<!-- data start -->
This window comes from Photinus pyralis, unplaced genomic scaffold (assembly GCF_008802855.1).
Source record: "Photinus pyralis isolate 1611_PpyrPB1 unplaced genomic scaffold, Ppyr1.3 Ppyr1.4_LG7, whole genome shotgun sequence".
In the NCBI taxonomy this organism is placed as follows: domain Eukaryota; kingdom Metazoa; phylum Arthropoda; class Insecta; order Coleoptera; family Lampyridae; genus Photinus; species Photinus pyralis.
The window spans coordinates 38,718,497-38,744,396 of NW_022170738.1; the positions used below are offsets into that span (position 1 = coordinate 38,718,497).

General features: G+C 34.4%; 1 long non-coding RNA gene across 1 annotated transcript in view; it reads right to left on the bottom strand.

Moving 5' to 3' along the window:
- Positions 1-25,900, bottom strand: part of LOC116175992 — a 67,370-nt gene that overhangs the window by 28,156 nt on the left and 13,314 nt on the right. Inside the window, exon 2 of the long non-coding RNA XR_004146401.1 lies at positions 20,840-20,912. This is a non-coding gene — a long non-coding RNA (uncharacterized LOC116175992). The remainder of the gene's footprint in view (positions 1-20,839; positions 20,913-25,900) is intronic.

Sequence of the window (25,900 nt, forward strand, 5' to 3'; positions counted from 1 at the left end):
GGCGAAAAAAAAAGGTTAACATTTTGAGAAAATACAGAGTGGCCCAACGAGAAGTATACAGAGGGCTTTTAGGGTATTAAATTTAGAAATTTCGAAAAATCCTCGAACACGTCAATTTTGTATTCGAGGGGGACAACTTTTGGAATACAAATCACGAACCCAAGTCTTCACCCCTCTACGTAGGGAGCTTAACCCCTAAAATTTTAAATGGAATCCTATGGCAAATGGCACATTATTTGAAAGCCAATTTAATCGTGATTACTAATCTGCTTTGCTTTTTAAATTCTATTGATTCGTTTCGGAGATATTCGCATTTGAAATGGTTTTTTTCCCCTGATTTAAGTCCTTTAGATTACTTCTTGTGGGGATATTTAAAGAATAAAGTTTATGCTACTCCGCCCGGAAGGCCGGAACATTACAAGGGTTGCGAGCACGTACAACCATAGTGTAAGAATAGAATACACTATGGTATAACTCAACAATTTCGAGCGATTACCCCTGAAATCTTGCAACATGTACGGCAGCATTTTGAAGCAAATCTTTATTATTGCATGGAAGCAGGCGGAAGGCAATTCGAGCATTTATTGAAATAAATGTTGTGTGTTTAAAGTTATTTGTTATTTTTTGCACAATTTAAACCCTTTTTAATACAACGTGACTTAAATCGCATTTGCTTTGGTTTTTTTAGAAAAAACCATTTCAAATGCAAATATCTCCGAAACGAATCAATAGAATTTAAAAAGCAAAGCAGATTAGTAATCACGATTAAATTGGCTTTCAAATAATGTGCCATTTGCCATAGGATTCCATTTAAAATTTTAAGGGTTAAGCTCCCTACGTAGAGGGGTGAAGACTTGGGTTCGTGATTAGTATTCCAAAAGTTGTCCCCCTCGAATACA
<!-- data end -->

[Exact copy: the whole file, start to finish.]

This window comes from Photinus pyralis, unplaced genomic scaffold (assembly GCF_008802855.1).
Source record: "Photinus pyralis isolate 1611_PpyrPB1 unplaced genomic scaffold, Ppyr1.3 Ppyr1.4_LG7, whole genome shotgun sequence".
In the NCBI taxonomy this organism is placed as follows: domain Eukaryota; kingdom Metazoa; phylum Arthropoda; class Insecta; order Coleoptera; family Lampyridae; genus Photinus; species Photinus pyralis.
The window spans coordinates 38,718,497-38,744,396 of NW_022170738.1; the positions used below are offsets into that span (position 1 = coordinate 38,718,497).

General features: G+C 34.4%; 1 long non-coding RNA gene across 1 annotated transcript in view; it reads right to left on the bottom strand.

Moving 5' to 3' along the window:
- Positions 1-25,900, bottom strand: part of LOC116175992 — a 67,370-nt gene that overhangs the window by 28,156 nt on the left and 13,314 nt on the right. Inside the window, exon 2 of the long non-coding RNA XR_004146401.1 lies at positions 20,840-20,912. This is a non-coding gene — a long non-coding RNA (uncharacterized LOC116175992). The remainder of the gene's footprint in view (positions 1-20,839; positions 20,913-25,900) is intronic.

Sequence of the window (25,900 nt, forward strand, 5' to 3'; positions counted from 1 at the left end):
GGCGAAAAAAAAAGGTTAACATTTTGAGAAAATACAGAGTGGCCCAACGAGAAGTATACAGAGGGCTTTTAGGGTATTAAATTTAGAAATTTCGAAAAATCCTCGAACACGTCAATTTTGTATTCGAGGGGGACAACTTTTGGAATACAAATCACGAACCCAAGTCTTCACCCCTCTACGTAGGGAGCTTAACCCCTAAAATTTTAAATGGAATCCTATGGCAAATGGCACATTATTTGAAAGCCAATTTAATCGTGATTACTAATCTGCTTTGCTTTTTAAATTCTATTGATTCGTTTCGGAGATATTCGCATTTGAAATGGTTTTTTTCCCCTGATTTAAGTCCTTTAGATTACTTCTTGTGGGGATATTTAAAGAATAAAGTTTATGCTACTCCGCCCGGAAGGCCGGAACATTACAAGGGTTGCGAGCACGTACAACCATAGTGTAAGAATAGAATACACTATGGTATAACTCAACAATTTCGAGCGATTACCCCTGAAATCTTGCAACATGTACGGCAGCATTTTGAAGCAAATCTTTATTATTGCATGGAAGCAGGCGGAAGGCAATTCGAGCATTTATTGAAATAAATGTTGTGTGTTTAAAGTTATTTGTTATTTTTTGCACAATTTAAACCCTTTTTAATACAACGTGACTTAAATCGCATTTGCTTTGGTTTTTTTAGAAAAAACCATTTCAAATGCAAATATCTCCGAAACGAATCAATAGAATTTAAAAAGCAAAGCAGATTAGTAATCACGATTAAATTGGCTTTCAAATAATGTGCCATTTGCCATAGGATTCCATTTAAAATTTTAAGGGTTAAGCTCCCTACGTAGAGGGGTGAAGACTTGGGTTCGTGATTAGTATTCCAAAAGTTGTCCCCCTCGAATACA